top of page

The cemetery located on the north side of the dam at Lake Wabaunsee was cleaned up this spring and any person wanting to get a closer view will find that the two large stone still show the names of two that were buried there. The engraving, very weathered, and not all information legible, reads Henriette Wilhelmina, wife of G. Wilke - Died March 26, 1884 - 32 yrs 5 months; the other stone is that of Ludewig Kaeckell - Aug 30, 1878. Also buried there are two infants.Information shows Henriette Wilhelmina was married to Ludewig Kaeckell and after he died in 1878 she married G. Wilke. Henriette died 10 days after the birth of Mary (Wilke) Schutter in 1884. Mary Schutter was the grandmother of Harold "Pete" Schutter of Topeka. In a letter from Sylvia (Kaeckell) Buster, Garnett, KS, she remembered her folks telling her there was a Grandpa Kaeckell buried in the cemetery and he was married to Henriette Meyer and to this union were four living children, Lena Hensel, Gertie Bingham Sutter, Gustie Kirkpatrick and Sylvia’s dad, Louis Kaeckell. When Grandpa Kaeckell died, Henriette married Wilke and they had two children, Alec Wilke and Mary Wilke Schutter. Louis Kaeckell, being orphaned when his mother died, was pushed around from one place to another. At the age of nine he went to live with a relative at Paxico.The following information pertaining to the history of the early homesteaders and the cemetery was received from Harold and Flora Mae Schutter, Topeka.The Lake Wabaunsee site was homesteaded by two families, Frank Kraus and ? Meier. Mrs Meiers name was Ida. Meier and Kraus, who was a casket maker as well as a farmer, drove a team of oxen to Kansas City for supplies. The round trip would take up to three weeks. During the mens absence the women and children were often forced to hide in the hills for days, when they were visited by the Indians. They lived on berries and drank creek water. Their fear was that the small children would be carried off by the Indians.Mary Henriette Wilhelmina Meier, a granddaughter of the Meiers who homesteaded, married Ludewig Kaeckell. They had six children two of whom died in infancy. Those who grew to adulthood were Lena Hensel, Gertie Bingham, Gustie Kirkpatrick and Louis Kackell. After the death of Kackell she married Chris Wilke. Born to this union were Alex Wilke and Mary Schutter. She died when Mary was ten days old at the age of thirty-two and was buried with her first husband and two deceased children. The graves are on the property homesteaded by the Kraus family. The original plan called for the dam to be built over the site of the graves. The plan was to move the graves to the Eskridge Cemetery.There are conflicting stories about why they were not moved. One is that the Kraus family objected, the other one is the Kackell heirs demanded a lake site for each of the 6 living sons and daughters of Mary Kackell Wilkie.The site of the dam was changed and the lake was built by the W.P.A. Who also built the stone wall around the graves.Decendents of these buried there are: Lena Kackell Hensel (deceased) children: Geneva, Hiran, Raymond (deceased) Gustie, Kackell, Kirkpatrick, Walthal (deceased), Lucille Cook, California, Iona (deceased). Gertie Bingham Sutter, Margarete Bingham. Alex Wilke (deceased), Ted Wilkie, California, Anna Pitman, Havana, KS, Infant deceased.Mary Wilkie Schutter (deceased), Orville Schutter, Paradise, Montana, Willard (deceased), Harold, Topeka, KS, Ethel Stoops, Nursing Home Rossville, KS, Evelyn Oyler, Pensacola, FL.The spelling of the names vary with Kaeckell being spelled with one or two l’s and also Kackell. Wilkie with the ie or with just and e, and Meir also spelled Meyer.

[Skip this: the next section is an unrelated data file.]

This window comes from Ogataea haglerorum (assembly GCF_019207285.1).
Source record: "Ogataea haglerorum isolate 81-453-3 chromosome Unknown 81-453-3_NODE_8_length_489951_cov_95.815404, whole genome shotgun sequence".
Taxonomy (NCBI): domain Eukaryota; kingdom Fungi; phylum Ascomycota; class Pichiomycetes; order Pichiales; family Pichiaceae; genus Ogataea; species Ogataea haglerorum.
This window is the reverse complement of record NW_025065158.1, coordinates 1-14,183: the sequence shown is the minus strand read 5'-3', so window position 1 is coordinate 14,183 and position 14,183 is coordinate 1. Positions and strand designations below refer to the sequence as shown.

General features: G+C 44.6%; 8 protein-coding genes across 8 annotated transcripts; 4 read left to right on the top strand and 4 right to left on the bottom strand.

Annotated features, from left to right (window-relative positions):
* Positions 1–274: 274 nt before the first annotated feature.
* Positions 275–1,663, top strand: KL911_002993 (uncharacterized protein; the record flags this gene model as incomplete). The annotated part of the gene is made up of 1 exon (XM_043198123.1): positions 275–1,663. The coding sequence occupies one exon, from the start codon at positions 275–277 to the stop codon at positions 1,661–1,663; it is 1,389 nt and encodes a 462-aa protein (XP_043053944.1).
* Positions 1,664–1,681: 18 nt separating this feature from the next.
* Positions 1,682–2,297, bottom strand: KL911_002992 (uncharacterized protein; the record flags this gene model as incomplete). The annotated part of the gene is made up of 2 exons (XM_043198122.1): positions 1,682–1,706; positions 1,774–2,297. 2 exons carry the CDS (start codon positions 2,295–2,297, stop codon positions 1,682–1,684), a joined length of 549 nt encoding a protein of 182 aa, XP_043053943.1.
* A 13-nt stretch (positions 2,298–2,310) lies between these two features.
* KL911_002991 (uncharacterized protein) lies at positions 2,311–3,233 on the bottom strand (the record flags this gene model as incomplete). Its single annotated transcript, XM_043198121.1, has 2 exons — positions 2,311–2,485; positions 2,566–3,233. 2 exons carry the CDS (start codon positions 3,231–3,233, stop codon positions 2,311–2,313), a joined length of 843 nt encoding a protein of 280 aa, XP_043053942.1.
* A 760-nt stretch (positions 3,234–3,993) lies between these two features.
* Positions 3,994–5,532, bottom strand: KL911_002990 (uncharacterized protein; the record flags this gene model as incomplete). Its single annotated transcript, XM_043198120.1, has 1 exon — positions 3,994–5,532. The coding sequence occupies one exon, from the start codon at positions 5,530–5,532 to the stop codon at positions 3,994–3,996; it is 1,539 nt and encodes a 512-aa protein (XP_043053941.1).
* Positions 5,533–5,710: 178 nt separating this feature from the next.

Reprinted from the Eskridge Independent, 8 - 28 - 90.

bottom of page